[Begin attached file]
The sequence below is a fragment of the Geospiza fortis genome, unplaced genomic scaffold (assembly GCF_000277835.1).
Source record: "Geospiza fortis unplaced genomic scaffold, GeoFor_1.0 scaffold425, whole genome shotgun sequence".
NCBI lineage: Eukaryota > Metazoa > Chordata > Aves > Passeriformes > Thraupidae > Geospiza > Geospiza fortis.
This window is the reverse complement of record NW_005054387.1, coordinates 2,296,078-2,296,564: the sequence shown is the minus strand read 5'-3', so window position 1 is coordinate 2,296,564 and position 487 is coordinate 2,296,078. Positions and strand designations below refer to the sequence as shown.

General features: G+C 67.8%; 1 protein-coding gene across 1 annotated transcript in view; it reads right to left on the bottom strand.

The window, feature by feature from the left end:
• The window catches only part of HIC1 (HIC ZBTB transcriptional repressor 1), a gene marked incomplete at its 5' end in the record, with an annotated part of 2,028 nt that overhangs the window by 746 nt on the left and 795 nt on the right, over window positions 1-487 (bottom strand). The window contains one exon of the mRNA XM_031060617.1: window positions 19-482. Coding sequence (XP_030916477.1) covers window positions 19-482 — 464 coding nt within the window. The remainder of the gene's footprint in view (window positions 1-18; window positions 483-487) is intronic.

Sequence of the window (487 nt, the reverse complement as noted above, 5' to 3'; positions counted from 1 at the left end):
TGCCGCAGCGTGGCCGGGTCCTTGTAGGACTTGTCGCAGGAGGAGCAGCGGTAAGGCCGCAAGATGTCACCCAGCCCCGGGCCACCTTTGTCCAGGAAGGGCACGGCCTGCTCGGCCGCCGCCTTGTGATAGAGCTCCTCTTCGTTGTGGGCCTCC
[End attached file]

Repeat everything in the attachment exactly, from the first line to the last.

The sequence below is a fragment of the Geospiza fortis genome, unplaced genomic scaffold (assembly GCF_000277835.1).
Source record: "Geospiza fortis unplaced genomic scaffold, GeoFor_1.0 scaffold425, whole genome shotgun sequence".
NCBI lineage: Eukaryota > Metazoa > Chordata > Aves > Passeriformes > Thraupidae > Geospiza > Geospiza fortis.
This window is the reverse complement of record NW_005054387.1, coordinates 2,296,078-2,296,564: the sequence shown is the minus strand read 5'-3', so window position 1 is coordinate 2,296,564 and position 487 is coordinate 2,296,078. Positions and strand designations below refer to the sequence as shown.

General features: G+C 67.8%; 1 protein-coding gene across 1 annotated transcript in view; it reads right to left on the bottom strand.

The window, feature by feature from the left end:
• The window catches only part of HIC1 (HIC ZBTB transcriptional repressor 1), a gene marked incomplete at its 5' end in the record, with an annotated part of 2,028 nt that overhangs the window by 746 nt on the left and 795 nt on the right, over window positions 1-487 (bottom strand). The window contains one exon of the mRNA XM_031060617.1: window positions 19-482. Coding sequence (XP_030916477.1) covers window positions 19-482 — 464 coding nt within the window. The remainder of the gene's footprint in view (window positions 1-18; window positions 483-487) is intronic.

Sequence of the window (487 nt, the reverse complement as noted above, 5' to 3'; positions counted from 1 at the left end):
TGCCGCAGCGTGGCCGGGTCCTTGTAGGACTTGTCGCAGGAGGAGCAGCGGTAAGGCCGCAAGATGTCACCCAGCCCCGGGCCACCTTTGTCCAGGAAGGGCACGGCCTGCTCGGCCGCCGCCTTGTGATAGAGCTCCTCTTCGTTGTGGGCCTCC